Apr 18 – 23, 2010
Casino Conference Centre
UTC timezone

In vivo generators – recoil and conversion electrons considerations

Apr 22, 2010, 10:00 AM
Mirror (Casino Conference Centre)


Casino Conference Centre

Reitenbergerova 4/95, Marianske Lazne, Czech Republic
Verbal Nuclear Methods in Medicine, Radiopharmaceuticals and Radiodiagnostics, Labelled Compounds Nuclear Methods in Medicine, Radiopharmaceuticals and Diagnostics, Labelled Compounds 2


Dr Jan Rijn Zeevaart (Radiochemistry, Necsa)


The use of radionuclides as potential therapeutic radiopharmaceuticals is increasingly investigated. An important aspect is the delivery of the radionuclide to the target, i.e. the radionuclide is not lost from the chelating agent. For in vivo generators it is not only the log K of complexation between the metal ion and the chelator that is important but whether the daughter radionuclide stays inside the chelator after decay of the parent radionuclide. In our previous work [1] we showed that the classical recoil effect only is applicable for decays with a Q value higher than 0.6 MeV (in the atomic mass range around 100). However Rosch et al [2] published result for Nd-140/Pr-140 (Q = 0.222 MeV) which indicated that >95% of the daughter (Pr-140) was lost by a DOTA chelator upon decay of Nd-140. This was explained to be due to a “post-effect” by the authors. Their experiment was repeated with the Dy-166/Ho-166 potential in vivo generator to confirm that our calculations were correct. It was found that indeed some of the daughter (Ho-166) was liberated from the DOTA chelator, therefore indicating that the “post effect” does exist in contrast to our recoil calculations. Upon further investigation we determined that one should not only consider recoil energy levels but also the mode of decay (decay of the parent nuclide and the height of excitation states of the daughter nucleus). If decay takes place via electron capture (EC), Auger electrons are emitted resulting in a daughter radionuclide with a very high oxidation state due to the loss of these electrons from the electron shells. From the well known described biological effects of I-125 [3] which decays to (Te-125)21+ one knows that chemical bonds in the vicinity of the decay are broken. It is therefore postulated that the EC decay of Nd-140/Pr-140 results in a Nd-140 daughter that destroys the DOTA chelate and is therefore released from this chelator. In the case of Dy-166/Ho-166 (Q = 0.486) the decay mode is via β- decay (which according to our recoil calculations is not strong enough to break the bond with the chelator) followed by dissipation of excitation energy of the excited state of the formed daughter nuclide via a branched decay - γ radiation and conversion electron process. The percentage of decay via the conversion electron process was found to match the percentage of the amount of Ho-166 that was measured to be released from the DOTA chelator in our experiment. It is therefore concluded that the recoil effect below 0.6 MeV is not sufficient to rule out release of the daughter nuclide from chelators but one needs to consider the mode of decay as well. This knowledge has important implications for the design of future radiopharmaceuticals. [1] Z. Szucs, J. Van Rooyen, J.R. Zeevaart. Applied Radiation and Isotopes. 2009, 67, 1401-1404 [2] K.P. Zhernosekov, DFiloofov, S.M. Qaim, F Rosch. Radiochim. Acta, 2007, 95, 319-327 [3] K.S.R. Sastry. Report no. 1 of AAPM Nuclear Medicine Task group No. 6. Med. Phys. 1992, 19, 1361-1383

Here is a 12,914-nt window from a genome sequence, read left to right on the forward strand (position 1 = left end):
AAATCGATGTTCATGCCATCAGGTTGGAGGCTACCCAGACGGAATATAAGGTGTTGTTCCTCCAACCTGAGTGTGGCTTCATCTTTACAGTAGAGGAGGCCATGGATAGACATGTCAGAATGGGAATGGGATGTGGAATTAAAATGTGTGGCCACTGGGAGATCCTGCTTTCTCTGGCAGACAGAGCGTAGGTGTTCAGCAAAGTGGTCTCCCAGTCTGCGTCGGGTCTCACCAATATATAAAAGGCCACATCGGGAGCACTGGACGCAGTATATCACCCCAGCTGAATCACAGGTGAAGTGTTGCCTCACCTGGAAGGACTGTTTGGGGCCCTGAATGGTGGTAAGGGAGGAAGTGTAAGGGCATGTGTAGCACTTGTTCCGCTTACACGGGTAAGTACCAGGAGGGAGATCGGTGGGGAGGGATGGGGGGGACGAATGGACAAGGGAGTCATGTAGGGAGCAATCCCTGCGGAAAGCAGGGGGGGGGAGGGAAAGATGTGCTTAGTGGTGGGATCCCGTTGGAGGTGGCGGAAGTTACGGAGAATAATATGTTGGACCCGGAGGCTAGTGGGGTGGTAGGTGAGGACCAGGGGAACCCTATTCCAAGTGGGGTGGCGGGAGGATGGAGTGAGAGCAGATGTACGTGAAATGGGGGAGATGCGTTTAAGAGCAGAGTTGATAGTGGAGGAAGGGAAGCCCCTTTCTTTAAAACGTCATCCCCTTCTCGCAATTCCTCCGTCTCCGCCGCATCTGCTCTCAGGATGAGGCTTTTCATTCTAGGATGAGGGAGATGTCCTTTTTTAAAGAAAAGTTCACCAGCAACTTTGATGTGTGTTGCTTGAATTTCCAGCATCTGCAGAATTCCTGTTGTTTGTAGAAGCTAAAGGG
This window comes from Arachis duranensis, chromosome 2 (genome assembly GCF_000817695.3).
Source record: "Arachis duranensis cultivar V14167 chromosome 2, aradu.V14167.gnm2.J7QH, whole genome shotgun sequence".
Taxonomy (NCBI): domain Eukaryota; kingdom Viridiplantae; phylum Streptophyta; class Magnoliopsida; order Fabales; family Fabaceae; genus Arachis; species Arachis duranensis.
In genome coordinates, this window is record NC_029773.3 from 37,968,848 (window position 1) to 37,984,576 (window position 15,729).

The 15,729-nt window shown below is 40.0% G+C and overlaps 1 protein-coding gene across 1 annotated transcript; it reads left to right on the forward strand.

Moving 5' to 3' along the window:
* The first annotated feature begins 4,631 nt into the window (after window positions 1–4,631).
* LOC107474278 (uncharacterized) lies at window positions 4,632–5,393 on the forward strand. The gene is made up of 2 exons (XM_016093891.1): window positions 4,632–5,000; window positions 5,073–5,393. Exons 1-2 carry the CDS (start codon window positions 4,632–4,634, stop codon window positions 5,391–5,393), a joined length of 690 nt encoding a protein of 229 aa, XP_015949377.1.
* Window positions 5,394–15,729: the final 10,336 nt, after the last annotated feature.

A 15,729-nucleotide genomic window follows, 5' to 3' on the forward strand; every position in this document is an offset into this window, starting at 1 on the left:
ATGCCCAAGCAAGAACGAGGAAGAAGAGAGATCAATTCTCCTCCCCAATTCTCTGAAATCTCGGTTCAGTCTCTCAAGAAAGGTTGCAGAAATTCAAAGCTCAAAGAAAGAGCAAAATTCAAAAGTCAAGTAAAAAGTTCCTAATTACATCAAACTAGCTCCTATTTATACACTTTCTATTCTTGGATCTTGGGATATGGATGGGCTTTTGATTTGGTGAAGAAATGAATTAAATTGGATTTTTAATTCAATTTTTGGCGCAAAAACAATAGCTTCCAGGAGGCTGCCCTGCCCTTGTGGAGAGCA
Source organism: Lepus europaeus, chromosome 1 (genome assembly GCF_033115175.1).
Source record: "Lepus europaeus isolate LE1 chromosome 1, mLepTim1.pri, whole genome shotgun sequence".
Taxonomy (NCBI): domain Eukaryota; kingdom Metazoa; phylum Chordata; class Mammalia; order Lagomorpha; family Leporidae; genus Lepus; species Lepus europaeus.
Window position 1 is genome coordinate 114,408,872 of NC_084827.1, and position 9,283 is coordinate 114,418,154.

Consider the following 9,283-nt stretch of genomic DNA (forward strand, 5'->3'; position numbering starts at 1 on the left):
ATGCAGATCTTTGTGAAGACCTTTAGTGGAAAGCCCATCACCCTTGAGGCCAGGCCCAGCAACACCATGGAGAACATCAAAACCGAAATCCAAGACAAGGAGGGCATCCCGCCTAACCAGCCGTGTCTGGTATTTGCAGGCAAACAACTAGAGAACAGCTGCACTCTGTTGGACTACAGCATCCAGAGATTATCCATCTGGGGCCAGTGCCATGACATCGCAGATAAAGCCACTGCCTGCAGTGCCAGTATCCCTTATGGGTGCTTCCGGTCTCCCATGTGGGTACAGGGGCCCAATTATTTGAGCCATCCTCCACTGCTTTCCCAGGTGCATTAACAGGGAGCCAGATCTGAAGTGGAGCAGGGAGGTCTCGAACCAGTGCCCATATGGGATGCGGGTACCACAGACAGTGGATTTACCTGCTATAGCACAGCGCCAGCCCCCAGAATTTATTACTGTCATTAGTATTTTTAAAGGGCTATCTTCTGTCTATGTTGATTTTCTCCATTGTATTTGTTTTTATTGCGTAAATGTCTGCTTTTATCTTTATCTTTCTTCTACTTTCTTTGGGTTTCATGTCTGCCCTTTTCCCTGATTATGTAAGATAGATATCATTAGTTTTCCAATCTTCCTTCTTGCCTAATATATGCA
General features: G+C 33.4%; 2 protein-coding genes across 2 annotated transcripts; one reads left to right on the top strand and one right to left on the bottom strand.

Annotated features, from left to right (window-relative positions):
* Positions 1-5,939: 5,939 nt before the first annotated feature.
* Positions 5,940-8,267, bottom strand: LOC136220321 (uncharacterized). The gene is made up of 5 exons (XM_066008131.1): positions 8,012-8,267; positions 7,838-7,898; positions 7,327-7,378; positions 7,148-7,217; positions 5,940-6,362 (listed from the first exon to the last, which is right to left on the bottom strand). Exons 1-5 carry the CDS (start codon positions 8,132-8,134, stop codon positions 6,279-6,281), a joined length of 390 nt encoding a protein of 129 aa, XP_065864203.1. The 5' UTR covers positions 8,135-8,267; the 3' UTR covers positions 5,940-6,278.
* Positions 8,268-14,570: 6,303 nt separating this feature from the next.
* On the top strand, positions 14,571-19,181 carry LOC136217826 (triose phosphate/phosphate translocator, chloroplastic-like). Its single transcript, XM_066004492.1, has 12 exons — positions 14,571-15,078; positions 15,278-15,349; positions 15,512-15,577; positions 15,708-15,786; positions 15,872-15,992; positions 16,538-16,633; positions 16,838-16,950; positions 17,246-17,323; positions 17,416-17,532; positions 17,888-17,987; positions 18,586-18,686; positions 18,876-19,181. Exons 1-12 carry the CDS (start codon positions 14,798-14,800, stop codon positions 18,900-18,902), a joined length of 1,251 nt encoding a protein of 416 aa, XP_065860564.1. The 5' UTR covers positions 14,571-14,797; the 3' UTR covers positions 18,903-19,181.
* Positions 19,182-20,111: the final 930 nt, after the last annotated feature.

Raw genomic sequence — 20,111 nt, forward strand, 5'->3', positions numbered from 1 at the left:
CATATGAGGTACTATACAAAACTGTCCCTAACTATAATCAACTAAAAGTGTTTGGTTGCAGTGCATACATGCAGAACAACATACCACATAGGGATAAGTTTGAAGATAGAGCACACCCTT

Primary author

Dr Jan Rijn Zeevaart (Radiochemistry, Necsa)


Mr Kenneth Gabanamotse (CARST, NWU) Dr Neil Jarvis (Necsa) Dr Sandor Takacs (Atomki) Dr Zoltan Szucs (Atomki)

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